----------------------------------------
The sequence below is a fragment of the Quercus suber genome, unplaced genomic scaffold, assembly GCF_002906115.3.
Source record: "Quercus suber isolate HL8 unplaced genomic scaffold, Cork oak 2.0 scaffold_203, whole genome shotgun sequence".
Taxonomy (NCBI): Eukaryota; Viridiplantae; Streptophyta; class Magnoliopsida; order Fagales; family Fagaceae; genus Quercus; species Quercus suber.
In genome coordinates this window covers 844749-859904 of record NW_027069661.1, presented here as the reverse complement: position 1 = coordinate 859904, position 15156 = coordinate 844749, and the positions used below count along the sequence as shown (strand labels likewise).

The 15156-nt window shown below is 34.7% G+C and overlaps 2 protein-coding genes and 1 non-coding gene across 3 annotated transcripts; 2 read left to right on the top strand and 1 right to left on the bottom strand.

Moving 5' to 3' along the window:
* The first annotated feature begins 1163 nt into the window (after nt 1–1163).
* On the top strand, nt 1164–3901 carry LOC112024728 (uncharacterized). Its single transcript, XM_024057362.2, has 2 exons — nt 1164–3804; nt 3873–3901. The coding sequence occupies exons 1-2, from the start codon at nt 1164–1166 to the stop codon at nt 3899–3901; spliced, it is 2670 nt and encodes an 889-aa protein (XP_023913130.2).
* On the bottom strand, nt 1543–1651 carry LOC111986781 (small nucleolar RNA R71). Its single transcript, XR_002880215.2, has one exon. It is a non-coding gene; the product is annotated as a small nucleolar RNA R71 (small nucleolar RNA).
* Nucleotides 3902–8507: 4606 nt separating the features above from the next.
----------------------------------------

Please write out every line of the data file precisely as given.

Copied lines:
The sequence below is a fragment of the Quercus suber genome, unplaced genomic scaffold, assembly GCF_002906115.3.
Source record: "Quercus suber isolate HL8 unplaced genomic scaffold, Cork oak 2.0 scaffold_203, whole genome shotgun sequence".
Taxonomy (NCBI): Eukaryota; Viridiplantae; Streptophyta; class Magnoliopsida; order Fagales; family Fagaceae; genus Quercus; species Quercus suber.
In genome coordinates this window covers 844749-859904 of record NW_027069661.1, presented here as the reverse complement: position 1 = coordinate 859904, position 15156 = coordinate 844749, and the positions used below count along the sequence as shown (strand labels likewise).

The 15156-nt window shown below is 34.7% G+C and overlaps 2 protein-coding genes and 1 non-coding gene across 3 annotated transcripts; 2 read left to right on the top strand and 1 right to left on the bottom strand.

Moving 5' to 3' along the window:
* The first annotated feature begins 1163 nt into the window (after nt 1–1163).
* On the top strand, nt 1164–3901 carry LOC112024728 (uncharacterized). Its single transcript, XM_024057362.2, has 2 exons — nt 1164–3804; nt 3873–3901. The coding sequence occupies exons 1-2, from the start codon at nt 1164–1166 to the stop codon at nt 3899–3901; spliced, it is 2670 nt and encodes an 889-aa protein (XP_023913130.2).
* On the bottom strand, nt 1543–1651 carry LOC111986781 (small nucleolar RNA R71). Its single transcript, XR_002880215.2, has one exon. It is a non-coding gene; the product is annotated as a small nucleolar RNA R71 (small nucleolar RNA).
* Nucleotides 3902–8507: 4606 nt separating the features above from the next.